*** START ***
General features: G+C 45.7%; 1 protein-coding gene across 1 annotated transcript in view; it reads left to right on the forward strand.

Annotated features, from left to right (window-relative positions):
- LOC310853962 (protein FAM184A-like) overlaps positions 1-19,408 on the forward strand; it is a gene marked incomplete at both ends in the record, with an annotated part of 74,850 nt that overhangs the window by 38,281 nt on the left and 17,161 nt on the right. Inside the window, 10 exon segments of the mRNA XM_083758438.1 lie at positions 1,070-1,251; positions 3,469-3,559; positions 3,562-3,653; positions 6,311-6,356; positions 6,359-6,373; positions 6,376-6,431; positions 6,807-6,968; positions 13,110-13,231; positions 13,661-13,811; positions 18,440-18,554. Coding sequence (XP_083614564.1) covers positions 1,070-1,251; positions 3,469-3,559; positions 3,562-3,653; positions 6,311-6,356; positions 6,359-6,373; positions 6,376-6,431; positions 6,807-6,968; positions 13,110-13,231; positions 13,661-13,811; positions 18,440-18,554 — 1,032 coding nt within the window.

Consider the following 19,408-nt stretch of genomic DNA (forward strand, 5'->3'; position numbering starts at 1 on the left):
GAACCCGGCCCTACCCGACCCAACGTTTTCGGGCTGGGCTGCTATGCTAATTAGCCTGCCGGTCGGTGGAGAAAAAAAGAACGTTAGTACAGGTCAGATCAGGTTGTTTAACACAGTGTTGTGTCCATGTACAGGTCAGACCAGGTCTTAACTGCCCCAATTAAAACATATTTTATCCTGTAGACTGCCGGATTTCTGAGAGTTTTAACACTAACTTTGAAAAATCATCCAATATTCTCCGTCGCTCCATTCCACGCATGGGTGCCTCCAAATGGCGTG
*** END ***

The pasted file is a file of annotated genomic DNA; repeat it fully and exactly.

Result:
General features: G+C 45.7%; 1 protein-coding gene across 1 annotated transcript in view; it reads left to right on the forward strand.

Annotated features, from left to right (window-relative positions):
- LOC310853962 (protein FAM184A-like) overlaps positions 1-19,408 on the forward strand; it is a gene marked incomplete at both ends in the record, with an annotated part of 74,850 nt that overhangs the window by 38,281 nt on the left and 17,161 nt on the right. Inside the window, 10 exon segments of the mRNA XM_083758438.1 lie at positions 1,070-1,251; positions 3,469-3,559; positions 3,562-3,653; positions 6,311-6,356; positions 6,359-6,373; positions 6,376-6,431; positions 6,807-6,968; positions 13,110-13,231; positions 13,661-13,811; positions 18,440-18,554. Coding sequence (XP_083614564.1) covers positions 1,070-1,251; positions 3,469-3,559; positions 3,562-3,653; positions 6,311-6,356; positions 6,359-6,373; positions 6,376-6,431; positions 6,807-6,968; positions 13,110-13,231; positions 13,661-13,811; positions 18,440-18,554 — 1,032 coding nt within the window.

Consider the following 19,408-nt stretch of genomic DNA (forward strand, 5'->3'; position numbering starts at 1 on the left):
GAACCCGGCCCTACCCGACCCAACGTTTTCGGGCTGGGCTGCTATGCTAATTAGCCTGCCGGTCGGTGGAGAAAAAAAGAACGTTAGTACAGGTCAGATCAGGTTGTTTAACACAGTGTTGTGTCCATGTACAGGTCAGACCAGGTCTTAACTGCCCCAATTAAAACATATTTTATCCTGTAGACTGCCGGATTTCTGAGAGTTTTAACACTAACTTTGAAAAATCATCCAATATTCTCCGTCGCTCCATTCCACGCATGGGTGCCTCCAAATGGCGTG